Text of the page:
Fowler curator Patrick A. Polk has brought together examples of folk, popular and fine art. The subjects defy simple, binary characterizations of good and evil. Forget god or devil, hero or villain. These saintly sinners (and vice versa) instead operate in a gray zone that incorporates both.

Think of Malverde. In the wake of Porfirian campaigns for Mexico's modernization, he began life as a defender of the dispossessed and forgotten in the early 20th century imagination. By the end of the century he was breaking bad: Malverde is today a so-called narco saint — a Walter White for the Sinaloa drug cartels.

The others are equally varied. Among them are "Voodoo Queen" Marie Laveau from 19th century New Orleans, part selfless giver to charity and part dispenser of snake oil; the Native American figure of Coyote, a wise cross between animal and human who often functions as an impish catalyst for social chaos; and, Santa Muerte — Holy Death — a Mexican skeleton-woman whose combination of aristocratic robes and farmer's sickle suggests a collision between the altruistic Virgin Mary and the doomsday Grim Reaper. Her skeleton form can be traced to Mesoamerican death cults.

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Santa Muerte's skull and Malverde's head turn up affixed to assorted ancient gods in fine, painted clay sculptures by Oaxaca artist Demián Flores. He seamlessly merges Aztec, Mayan and other Pre-Columbian idioms with contemporary motifs, producing primal "artifacts."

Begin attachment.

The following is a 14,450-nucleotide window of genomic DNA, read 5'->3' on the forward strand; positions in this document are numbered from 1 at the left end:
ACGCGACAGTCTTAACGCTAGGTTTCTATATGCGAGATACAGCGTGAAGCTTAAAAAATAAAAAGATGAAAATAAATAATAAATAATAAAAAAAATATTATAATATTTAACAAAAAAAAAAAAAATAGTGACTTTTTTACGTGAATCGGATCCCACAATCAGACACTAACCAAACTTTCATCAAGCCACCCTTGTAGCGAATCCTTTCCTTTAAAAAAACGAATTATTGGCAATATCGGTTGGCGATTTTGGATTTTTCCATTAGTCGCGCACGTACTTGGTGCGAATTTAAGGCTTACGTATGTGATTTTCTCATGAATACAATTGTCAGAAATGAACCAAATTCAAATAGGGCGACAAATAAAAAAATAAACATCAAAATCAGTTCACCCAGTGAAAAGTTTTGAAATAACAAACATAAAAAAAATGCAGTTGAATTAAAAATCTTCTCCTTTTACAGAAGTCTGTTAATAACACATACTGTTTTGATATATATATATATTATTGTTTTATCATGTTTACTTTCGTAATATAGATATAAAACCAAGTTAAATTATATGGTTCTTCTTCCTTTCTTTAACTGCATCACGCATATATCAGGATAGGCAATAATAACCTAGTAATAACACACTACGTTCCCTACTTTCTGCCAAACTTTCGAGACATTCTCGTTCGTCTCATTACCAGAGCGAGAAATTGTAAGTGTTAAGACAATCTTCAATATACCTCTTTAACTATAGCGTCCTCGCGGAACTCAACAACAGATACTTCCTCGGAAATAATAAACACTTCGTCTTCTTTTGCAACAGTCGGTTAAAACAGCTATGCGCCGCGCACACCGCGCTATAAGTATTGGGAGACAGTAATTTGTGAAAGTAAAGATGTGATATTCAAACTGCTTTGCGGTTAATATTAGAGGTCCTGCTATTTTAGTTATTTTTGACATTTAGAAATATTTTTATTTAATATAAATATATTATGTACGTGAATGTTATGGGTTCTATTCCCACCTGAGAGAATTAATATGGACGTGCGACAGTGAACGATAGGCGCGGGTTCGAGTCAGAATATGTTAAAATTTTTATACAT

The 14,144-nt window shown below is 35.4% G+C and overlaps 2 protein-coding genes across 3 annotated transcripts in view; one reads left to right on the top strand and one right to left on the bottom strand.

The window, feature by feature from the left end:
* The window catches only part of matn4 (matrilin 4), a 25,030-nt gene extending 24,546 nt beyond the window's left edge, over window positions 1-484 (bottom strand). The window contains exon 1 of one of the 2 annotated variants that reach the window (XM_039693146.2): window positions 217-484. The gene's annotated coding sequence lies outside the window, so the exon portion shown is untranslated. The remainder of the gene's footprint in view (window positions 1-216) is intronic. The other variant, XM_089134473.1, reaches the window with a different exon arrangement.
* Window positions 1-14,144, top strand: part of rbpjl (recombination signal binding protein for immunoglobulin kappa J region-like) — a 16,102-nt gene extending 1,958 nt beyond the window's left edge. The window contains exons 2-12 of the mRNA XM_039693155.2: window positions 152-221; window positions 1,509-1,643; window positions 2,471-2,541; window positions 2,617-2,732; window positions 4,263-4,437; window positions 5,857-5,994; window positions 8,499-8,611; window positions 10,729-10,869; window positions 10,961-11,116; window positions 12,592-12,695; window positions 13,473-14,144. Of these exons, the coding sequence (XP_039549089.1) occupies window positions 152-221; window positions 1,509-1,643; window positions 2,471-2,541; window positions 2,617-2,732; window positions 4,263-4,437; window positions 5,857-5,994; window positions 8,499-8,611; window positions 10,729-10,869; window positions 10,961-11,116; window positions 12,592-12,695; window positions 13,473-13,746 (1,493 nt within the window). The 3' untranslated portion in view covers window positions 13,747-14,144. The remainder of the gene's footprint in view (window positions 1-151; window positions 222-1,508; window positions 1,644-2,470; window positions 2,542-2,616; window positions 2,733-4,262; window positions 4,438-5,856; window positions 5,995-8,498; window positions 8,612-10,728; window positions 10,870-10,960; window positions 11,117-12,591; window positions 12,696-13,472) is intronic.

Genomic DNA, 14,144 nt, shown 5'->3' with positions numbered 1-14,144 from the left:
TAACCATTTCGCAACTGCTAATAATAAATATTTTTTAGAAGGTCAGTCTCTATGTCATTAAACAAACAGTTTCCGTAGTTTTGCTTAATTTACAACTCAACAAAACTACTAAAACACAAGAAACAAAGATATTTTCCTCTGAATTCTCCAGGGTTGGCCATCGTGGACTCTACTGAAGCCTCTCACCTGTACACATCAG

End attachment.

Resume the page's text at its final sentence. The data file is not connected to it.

Some works represent personal fictions. New Mexico artist Delilah Montoya's character of San Sebastiana is a martyred woman with a shaved head painted like a skull. Shown in photographs and a video, she blends Santa Muerte with a pop star (sort of "Real Housewives of Albuquerque").

Three painted, highly individualized portrait banners by Alma Lopez characterize lesbians as queer saints. Their differences from socially defined norms are formally sanctified through simple appropriation of Catholic artistic traditions.

Perhaps the most powerful single group of objects dates from 19th century Guatemala. Small, skillfully carved wooden skeletons sport deeply shadowed eye sockets and the inevitable grin of a raw skull's bared teeth. The finest is dressed in a well-preserved cape of crimson satin worn over a delicate lace tunic, a small tin crown capped by a cross resting lightly atop his head. El Rey San Pascual — sometimes called the King of the Graveyard — embodies the power and even glory of mortality.